Breakfast and dinner were a daily struggle with my mom, as I spent the time screaming and fighting, telling her this was way too much, and I was going to get sick if I ate the entire portion. Not only was I eating a tremendous amount more, but I was doing no exercise except for soccer practice which I previously did not consider “exercising.” I was astonished by the size of the portions I was eating, although I would later realize that these portions were really what was “normal.” Given how much I deprived my internal organs, after eating a substantial amount, I would get an abnormal bloating feeling and a distended stomach, and I would spend the rest of the night crying, with a heating pad on my stomach to take away the pain.
Knowing I had to eat everything at breakfast and dinner, I did everything I could to avoid or limit lunch as much as I could at school. I would eat one bite claiming I was full and threw the rest away. I knew my friends would not challenge me so I just kept doing this for a while. Other than the first week of the program, where I gained three pounds, I wasn’t gaining substantial amounts of weight and my therapist knew that I must be lying about my intake. Despite what I believed, every single piece of food that entered my body really did count. I had deprived my body so much that my metabolism had completely shut down and therefore it would take A LOT of food to get me to gain increasing amounts of weight even if I was not exercising.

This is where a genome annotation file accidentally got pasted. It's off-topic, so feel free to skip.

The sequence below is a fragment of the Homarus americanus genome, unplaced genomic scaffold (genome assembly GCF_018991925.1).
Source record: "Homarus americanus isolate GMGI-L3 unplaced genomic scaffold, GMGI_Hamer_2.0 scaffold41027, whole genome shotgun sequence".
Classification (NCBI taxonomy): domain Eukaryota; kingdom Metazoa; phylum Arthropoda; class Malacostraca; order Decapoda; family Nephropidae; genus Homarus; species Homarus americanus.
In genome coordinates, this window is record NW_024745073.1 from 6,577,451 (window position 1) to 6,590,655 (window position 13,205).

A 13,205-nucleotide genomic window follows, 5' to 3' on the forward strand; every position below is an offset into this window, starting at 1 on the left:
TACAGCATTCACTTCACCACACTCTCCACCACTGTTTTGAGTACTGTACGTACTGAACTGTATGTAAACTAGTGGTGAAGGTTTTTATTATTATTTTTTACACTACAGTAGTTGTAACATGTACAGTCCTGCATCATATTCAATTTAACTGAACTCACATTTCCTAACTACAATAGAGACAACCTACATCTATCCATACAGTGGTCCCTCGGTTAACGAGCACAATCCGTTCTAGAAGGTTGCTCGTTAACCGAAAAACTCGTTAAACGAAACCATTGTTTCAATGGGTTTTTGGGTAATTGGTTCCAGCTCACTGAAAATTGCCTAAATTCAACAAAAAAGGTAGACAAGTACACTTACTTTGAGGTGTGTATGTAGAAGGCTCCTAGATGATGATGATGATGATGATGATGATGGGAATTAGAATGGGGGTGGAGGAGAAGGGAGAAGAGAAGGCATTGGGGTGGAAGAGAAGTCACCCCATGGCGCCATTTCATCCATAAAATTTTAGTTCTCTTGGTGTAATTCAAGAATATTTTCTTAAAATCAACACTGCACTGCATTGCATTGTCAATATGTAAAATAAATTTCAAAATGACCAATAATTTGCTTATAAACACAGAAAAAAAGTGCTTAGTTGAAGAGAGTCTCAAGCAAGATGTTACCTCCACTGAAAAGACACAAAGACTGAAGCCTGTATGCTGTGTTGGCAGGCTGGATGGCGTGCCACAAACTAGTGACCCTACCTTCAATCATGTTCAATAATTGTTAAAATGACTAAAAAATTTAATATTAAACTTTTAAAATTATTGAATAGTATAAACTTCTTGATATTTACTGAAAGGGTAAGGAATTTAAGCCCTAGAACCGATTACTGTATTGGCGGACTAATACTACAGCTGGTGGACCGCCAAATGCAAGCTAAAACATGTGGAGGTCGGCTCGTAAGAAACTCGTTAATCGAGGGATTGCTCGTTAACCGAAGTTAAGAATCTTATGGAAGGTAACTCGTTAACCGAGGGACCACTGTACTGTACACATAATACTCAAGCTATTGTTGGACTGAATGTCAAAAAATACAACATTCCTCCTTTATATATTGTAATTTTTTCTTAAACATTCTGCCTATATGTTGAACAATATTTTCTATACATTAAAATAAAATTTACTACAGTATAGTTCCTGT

Once they had realized I had been lying about my meals at school, I had to be monitored slightly by a teacher that we were very close with. At this point, I remember that I started to WANT to get better, something I had never felt before. The winter track season had been taken away from me, and I refused to let my main sport, lacrosse, be taken away as well. I really began to learn how every pound counted, and one single pound could completely shift how my brain was operating. At this point, I think I was getting to the weight where that “switch” was beginning to flip back. There came a certain point after a few months that I began to get food by myself instead of my mom having to force me. I was transitioning into the second stage of the program given some weight gain, and therefore I regained some freedom.
Things that I took for granted before were becoming so important to me now. I was allowed to do some light yoga and even take long walks. As soon as I was given the okay to take these walks, I would force my boyfriend to take walks with me every time we hung out. I found myself speeding up, and he had to consistently stop to make sure I didn’t start running.
At this point, others had noticed that I was generally happier at school and physically was looking much better. Even though I was far from recovering, I was certainly taking steps in the right direction. To Be Continued….
Read More By Sydney
If you or someone you know is suffering with an eating disorder, the National Eating Disorders Association (nationaleatingdisorders.org) supports individuals and families affected by eating disorders, and serves as a catalyst for prevention, cures and access to quality care. Call their toll free, confidential Helpline at 1-800-931-2237. In addition, Project HEAL funds inpatient, residential, intensive outpatient, and outpatient treatment for applicants suffering from an eating disorder who want to recover but cannot afford treatment. Go to http://theprojectheal.org/apply-for-grants/our-scholarship-progra/ for information about how to apply for a treatment grant OR VISIT WWW.THEPROJECTHEAL.ORG